In this article, inflatable paddle board expert Jason Paul gives the top 5 reasons why an inflatable SUP should be your next...

Boat Improvements

My Boat - practical improvements Author - Mike Rossiter Most boat owners who have had their craft for any length of time will have made what they...

Essential Knots: Bowline

Essential Knots: Bowline Use: Making a secure eye or loop in the end of a rope. Bowlines have many uses on a boat, for example to make a...

Seasickness – how can you prevent it?

Seasickness is a common problem at sea and affects both seasoned sailors and novices. What are the causes and symptoms of seasickness?...

Sail care and maintenance – Part 1

When thinking about the care, maintenance and repair of sails it helps to have some understanding of the properties of the ever growing range of modern sailcloth and the fibres they are made from, as opposed to the traditional canvas sails of the past.

Diesel engine winterisation

An inactive boat engine needs to be protected from corrosion during the winter, caused by the rising humidity levels through the cold months and the salty coastal air. This applies whether the boat is left afloat or hauled out over the winter. Read here about the two important stages of winterisaton for a diesel boat engine.

Jester Challenge 2022 – Sailing single handed from Plymouth UK to the Azores: Part 9 – Around the Azores

Jester Challenge – A modern experiment in old-fashioned self-reliance, self sufficiency, and personal responsibility. This is the ninth of a 10-part post where solo sailor, Bernie Branfield, shares his first-hand account of his single-handed, 2022 Jester Challenge, from Plymouth, UK to the Azores, in his 26′ Invicta Mk2, Louisa.

Repairing chips and dings in gelcoat

The gelcoat topsides of a GRP boat can be pampered and restored to their former glory relatively easily when it is ashore. Gelcoat is only a very thin outer layer of the hull, often less than 1mm thick, so you should avoid cleaning it with highly abrasive cleaners, or an-ything that could potentially damage its surface.

Sail trimming for cruisers

Sail trimming tips for cruisers. Whether racing or cruising, a well tuned boat will sail faster and tend to heel less than a boat with badly adjusted sails.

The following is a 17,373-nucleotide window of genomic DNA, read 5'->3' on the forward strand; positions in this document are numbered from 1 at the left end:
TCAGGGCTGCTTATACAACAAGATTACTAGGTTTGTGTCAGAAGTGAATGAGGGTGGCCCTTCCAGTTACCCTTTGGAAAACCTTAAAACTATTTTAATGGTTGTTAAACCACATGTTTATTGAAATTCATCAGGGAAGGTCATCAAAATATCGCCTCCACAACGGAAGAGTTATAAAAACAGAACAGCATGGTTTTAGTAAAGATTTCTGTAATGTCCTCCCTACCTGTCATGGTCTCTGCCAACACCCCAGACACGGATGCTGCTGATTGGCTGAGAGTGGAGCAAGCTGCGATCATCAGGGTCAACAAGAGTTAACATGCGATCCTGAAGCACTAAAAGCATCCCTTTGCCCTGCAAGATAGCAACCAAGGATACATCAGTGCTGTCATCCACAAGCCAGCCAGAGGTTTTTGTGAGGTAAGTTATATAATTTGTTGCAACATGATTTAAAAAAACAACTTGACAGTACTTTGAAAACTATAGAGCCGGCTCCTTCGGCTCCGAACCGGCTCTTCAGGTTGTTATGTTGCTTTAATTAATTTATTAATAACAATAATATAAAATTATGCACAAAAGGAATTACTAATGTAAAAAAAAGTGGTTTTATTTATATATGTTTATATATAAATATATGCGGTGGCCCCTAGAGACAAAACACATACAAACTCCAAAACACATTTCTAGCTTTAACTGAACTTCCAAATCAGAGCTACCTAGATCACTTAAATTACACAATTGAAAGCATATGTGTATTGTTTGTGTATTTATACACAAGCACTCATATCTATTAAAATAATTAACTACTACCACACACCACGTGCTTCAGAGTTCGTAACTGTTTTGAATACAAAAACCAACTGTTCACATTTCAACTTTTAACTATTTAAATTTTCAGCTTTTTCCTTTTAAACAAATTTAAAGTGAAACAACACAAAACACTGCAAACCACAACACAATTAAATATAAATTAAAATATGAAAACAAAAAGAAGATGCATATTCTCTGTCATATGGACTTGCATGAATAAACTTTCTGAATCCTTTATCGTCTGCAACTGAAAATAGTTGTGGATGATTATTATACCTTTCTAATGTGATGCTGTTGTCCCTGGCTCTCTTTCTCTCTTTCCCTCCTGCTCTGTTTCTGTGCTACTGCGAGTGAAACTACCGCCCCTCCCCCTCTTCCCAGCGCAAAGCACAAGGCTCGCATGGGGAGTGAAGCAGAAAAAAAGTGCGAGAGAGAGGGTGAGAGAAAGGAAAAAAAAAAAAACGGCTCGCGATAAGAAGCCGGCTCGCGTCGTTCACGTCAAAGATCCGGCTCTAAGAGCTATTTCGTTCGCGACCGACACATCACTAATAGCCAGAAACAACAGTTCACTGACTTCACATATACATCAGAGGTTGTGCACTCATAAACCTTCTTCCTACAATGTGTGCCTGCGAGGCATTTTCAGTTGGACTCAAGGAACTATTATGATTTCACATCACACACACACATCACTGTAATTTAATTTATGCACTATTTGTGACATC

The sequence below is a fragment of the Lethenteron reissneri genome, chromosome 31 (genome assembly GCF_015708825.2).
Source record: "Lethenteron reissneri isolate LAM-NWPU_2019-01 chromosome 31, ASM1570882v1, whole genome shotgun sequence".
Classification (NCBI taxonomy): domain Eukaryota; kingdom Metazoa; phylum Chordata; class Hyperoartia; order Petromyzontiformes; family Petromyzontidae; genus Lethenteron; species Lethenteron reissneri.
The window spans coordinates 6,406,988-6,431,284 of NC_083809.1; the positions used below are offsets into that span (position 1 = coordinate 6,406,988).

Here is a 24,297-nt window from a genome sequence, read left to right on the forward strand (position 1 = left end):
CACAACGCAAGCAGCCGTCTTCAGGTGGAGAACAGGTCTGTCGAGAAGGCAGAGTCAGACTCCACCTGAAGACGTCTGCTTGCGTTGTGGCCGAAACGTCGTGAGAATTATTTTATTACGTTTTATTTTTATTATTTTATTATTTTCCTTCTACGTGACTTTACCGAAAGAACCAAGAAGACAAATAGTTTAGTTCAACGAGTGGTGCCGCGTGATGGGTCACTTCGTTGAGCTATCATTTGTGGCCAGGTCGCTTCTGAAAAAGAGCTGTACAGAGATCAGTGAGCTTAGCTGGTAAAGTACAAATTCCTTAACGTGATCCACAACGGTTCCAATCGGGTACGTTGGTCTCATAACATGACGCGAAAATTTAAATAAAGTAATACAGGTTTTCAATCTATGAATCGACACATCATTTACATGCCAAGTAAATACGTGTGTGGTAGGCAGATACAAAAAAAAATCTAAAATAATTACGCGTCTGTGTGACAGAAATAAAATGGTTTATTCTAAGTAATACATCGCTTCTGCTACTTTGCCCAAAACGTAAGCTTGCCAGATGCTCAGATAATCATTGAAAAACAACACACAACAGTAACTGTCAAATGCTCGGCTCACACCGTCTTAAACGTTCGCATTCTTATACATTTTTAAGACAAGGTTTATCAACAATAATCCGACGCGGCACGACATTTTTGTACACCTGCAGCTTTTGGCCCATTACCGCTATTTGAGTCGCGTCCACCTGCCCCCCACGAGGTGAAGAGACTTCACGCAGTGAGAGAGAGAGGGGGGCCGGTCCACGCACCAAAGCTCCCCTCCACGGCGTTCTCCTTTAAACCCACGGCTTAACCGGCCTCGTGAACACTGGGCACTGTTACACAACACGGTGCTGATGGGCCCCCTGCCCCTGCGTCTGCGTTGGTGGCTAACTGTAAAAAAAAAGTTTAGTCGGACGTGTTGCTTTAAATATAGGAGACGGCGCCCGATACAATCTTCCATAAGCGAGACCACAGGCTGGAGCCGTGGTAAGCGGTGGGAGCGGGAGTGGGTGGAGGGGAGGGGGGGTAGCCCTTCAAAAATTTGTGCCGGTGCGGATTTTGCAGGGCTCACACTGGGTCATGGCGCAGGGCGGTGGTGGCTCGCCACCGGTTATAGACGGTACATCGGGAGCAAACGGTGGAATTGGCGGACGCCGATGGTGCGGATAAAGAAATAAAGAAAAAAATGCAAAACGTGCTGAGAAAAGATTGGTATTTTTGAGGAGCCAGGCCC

Sector lights, directional lights, leading lights – how do they differ?

Sector lights, directional lights and leading lights guide vessels safely through hazardous waters or narrow channels at...

Understanding marine sealants & adhesives

Sealants, adhesives and adhesive sealantsThere is a bewildering variety of sealants, adhesives and even adhesive sealants available for...

Repairing a leaking hull-to-deck joint

If you suspect a hull-to-deck joint has failed, then being absolutely sure where the actual leak is occurring is of prime...

Jester Challenge 2022 – Sailing single handed from Plymouth UK to the Azores: Part 5 – Boat Management

Jester Challenge – A modern experiment in old-fashioned self-reliance, self sufficiency, and personal responsibility. This is the fifth of a 10-part post where solo sailor, Bernie Branfield, shares his first hand account of his single-handed, 2022 Jester Challenge, from Plymouth, UK to the Azores, in his 26′ Invicta Mk2, Louisa.

Boat maintenance – what does it involve?

The maintenance of a boat involves things like cleaning, varnishing, painting, polishing, antifouling, servicing the engine, servicing the seacocks, and maintaining the gas and plumbing systems. It all amounts to a fairly considerable amount of work that can’t be ignored if you are to keep your boat in a safe and good condition.